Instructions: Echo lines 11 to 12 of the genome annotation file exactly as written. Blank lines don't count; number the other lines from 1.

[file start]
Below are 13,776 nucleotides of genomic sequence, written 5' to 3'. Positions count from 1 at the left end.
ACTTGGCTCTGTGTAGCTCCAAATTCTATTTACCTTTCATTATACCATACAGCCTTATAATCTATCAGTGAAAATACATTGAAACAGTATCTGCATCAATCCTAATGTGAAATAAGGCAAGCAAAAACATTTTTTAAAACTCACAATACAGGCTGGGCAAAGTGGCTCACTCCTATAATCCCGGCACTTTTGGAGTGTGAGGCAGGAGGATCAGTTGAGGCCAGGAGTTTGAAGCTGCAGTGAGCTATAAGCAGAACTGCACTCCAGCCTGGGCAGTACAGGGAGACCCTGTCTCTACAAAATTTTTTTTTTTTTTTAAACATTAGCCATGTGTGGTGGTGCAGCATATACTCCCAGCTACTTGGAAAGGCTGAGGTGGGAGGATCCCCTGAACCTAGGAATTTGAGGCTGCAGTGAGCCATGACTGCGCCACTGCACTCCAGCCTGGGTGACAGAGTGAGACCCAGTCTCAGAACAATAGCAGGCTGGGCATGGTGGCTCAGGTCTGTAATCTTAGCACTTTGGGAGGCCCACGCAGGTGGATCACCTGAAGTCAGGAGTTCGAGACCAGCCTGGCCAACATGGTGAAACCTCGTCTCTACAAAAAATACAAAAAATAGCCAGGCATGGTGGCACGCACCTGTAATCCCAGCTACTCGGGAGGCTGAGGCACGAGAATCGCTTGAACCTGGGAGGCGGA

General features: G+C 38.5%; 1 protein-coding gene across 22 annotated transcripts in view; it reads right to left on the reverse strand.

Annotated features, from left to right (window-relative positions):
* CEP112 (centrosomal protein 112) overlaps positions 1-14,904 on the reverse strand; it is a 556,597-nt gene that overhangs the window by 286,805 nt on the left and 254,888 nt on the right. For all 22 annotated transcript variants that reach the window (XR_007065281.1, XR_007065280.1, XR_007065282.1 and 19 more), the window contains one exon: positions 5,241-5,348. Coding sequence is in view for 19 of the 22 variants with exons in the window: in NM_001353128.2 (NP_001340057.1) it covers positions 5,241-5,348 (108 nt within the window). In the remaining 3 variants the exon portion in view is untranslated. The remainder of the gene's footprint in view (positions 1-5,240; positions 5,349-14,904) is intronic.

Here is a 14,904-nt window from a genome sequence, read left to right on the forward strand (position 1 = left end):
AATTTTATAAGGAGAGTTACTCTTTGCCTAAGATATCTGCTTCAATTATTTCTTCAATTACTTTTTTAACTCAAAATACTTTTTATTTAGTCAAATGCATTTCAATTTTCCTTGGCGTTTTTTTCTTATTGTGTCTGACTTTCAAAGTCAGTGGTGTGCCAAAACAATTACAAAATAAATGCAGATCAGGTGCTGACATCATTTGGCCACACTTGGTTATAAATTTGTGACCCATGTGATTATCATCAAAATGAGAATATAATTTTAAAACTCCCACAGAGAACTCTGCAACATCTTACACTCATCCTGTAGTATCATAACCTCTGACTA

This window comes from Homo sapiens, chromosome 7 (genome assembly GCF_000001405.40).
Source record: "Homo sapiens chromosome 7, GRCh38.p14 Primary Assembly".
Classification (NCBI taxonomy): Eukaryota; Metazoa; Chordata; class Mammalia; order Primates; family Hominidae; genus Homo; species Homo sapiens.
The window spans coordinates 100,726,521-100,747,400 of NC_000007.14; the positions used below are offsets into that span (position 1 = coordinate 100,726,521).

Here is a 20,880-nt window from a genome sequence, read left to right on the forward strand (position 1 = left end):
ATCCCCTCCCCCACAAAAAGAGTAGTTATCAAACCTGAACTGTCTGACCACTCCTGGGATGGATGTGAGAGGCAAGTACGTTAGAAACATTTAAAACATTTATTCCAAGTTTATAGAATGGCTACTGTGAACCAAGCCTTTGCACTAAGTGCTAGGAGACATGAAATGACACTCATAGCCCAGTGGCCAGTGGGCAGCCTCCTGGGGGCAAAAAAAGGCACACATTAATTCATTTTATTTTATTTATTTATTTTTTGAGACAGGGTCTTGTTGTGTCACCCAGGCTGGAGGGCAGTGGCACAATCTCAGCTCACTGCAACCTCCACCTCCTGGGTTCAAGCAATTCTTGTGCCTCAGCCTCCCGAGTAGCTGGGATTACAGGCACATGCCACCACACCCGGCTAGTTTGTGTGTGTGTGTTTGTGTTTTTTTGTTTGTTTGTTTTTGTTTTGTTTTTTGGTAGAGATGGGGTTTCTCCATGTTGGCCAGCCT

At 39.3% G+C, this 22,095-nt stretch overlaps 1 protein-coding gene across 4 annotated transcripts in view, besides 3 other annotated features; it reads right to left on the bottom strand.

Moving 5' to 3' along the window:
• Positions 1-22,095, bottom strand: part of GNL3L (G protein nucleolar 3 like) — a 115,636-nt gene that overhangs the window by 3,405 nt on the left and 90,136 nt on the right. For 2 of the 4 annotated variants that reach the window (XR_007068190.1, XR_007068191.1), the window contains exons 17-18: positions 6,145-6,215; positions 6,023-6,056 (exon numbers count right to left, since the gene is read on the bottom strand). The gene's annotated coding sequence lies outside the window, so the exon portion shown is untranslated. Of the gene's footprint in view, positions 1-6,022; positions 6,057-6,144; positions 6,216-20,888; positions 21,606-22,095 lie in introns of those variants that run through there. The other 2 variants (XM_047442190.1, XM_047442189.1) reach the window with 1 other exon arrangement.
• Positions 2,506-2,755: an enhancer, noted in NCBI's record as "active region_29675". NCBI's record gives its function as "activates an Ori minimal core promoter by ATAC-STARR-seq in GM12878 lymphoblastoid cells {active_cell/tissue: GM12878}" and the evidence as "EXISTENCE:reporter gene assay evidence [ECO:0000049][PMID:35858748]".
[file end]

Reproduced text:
The window spans coordinates 100,726,521-100,747,400 of NC_000007.14; the positions used below are offsets into that span (position 1 = coordinate 100,726,521).

Here is a 20,880-nt window from a genome sequence, read left to right on the forward strand (position 1 = left end):